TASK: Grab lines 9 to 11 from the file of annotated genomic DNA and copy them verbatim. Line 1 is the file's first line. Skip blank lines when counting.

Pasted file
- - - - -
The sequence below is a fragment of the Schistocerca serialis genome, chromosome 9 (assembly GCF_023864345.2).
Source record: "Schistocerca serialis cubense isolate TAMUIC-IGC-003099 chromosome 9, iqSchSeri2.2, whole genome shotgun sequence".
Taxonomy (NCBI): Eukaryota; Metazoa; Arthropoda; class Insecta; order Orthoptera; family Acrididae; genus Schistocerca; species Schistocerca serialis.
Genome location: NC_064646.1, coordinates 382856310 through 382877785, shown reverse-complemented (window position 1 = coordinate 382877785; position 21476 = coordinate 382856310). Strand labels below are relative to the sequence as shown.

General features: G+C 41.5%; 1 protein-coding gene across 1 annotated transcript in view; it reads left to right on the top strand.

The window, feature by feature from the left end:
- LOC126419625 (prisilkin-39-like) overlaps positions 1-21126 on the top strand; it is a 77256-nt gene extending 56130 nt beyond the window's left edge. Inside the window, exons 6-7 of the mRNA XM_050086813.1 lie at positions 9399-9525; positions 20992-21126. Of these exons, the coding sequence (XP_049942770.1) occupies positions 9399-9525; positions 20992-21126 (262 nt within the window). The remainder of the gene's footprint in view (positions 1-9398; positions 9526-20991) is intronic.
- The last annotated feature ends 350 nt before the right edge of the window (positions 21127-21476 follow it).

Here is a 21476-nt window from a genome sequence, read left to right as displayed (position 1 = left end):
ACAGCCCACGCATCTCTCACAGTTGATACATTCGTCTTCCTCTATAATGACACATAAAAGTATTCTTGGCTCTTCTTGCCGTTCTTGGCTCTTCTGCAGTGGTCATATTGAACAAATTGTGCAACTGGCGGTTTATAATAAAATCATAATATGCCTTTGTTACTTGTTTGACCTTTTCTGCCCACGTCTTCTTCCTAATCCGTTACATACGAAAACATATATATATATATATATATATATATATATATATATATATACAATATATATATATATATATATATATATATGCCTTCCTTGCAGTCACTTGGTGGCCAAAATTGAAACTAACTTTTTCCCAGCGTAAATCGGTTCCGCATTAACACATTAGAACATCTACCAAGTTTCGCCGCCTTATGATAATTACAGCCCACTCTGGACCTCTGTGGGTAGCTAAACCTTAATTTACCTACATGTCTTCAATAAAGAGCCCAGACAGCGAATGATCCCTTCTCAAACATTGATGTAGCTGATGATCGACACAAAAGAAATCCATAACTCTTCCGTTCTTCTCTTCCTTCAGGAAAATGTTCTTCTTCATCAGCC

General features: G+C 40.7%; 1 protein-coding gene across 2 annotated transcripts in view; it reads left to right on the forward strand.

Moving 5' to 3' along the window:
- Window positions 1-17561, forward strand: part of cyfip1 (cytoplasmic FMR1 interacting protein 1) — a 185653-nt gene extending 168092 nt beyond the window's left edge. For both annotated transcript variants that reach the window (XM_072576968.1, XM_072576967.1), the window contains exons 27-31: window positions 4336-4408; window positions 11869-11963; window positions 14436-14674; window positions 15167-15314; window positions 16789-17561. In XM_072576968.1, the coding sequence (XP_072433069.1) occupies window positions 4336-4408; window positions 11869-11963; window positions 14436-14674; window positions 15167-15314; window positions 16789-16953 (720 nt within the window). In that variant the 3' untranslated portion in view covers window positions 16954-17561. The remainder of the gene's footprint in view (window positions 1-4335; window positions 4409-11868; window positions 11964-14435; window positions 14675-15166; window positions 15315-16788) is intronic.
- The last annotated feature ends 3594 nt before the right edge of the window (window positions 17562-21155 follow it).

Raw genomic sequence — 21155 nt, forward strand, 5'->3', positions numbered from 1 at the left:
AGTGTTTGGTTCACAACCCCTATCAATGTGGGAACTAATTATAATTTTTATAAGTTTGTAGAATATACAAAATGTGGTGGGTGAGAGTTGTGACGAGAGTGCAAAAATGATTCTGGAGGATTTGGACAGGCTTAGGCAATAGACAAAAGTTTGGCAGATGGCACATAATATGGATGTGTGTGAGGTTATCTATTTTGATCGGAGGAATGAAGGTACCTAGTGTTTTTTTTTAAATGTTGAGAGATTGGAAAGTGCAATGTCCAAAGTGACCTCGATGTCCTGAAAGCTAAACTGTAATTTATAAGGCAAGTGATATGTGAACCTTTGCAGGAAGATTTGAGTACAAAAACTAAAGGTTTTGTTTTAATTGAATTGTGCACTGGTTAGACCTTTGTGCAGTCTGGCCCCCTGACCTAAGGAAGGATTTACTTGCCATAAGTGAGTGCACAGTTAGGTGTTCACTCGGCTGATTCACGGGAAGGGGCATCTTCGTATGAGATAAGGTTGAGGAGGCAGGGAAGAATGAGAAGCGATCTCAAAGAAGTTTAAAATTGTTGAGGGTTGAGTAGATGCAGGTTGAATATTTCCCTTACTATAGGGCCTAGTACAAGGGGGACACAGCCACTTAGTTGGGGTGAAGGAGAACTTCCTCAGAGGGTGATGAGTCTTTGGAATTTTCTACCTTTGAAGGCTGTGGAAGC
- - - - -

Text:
Here is a 21476-nt window from a genome sequence, read left to right as displayed (position 1 = left end):
ACAGCCCACGCATCTCTCACAGTTGATACATTCGTCTTCCTCTATAATGACACATAAAAGTATTCTTGGCTCTTCTTGCCGTTCTTGGCTCTTCTGCAGTGGTCATATTGAACAAATTGTGCAACTGGCGGTTTATAATAAAATCATAATATGCCTTTGTTACTTGTTTGACCTTTTCTGCCCACGTCTTCTTCCTAATCCGTTACATACGAAAACATATATATATATATATATATATATATATATATATATATATACAATATATATATATATATATATATATATATGCCTTCCTTGCAGTCACTTGGTGGCCAAAATTGAAACTAACTTTTTCCCAGCGTAAATCGGTTCCGCATTAACACATTAGAACATCTACCAAGTTTCGCCGCCTTATGATAATTACAGCCCACTCTGGACCTCTGTGGGTAGCTAAACCTTAATTTACCTACATGTCTTCAATAAAGAGCCCAGACAGCGAATGATCCCTTCTCAAACATTGATGTAGCTGATGATCGACACAAAAGAAATCCATAACTCTTCCGTTCTTCTCTTCCTTCAGGAAAATGTTCTTCTTCATCAGCC

General features: G+C 40.7%; 1 protein-coding gene across 2 annotated transcripts in view; it reads left to right on the forward strand.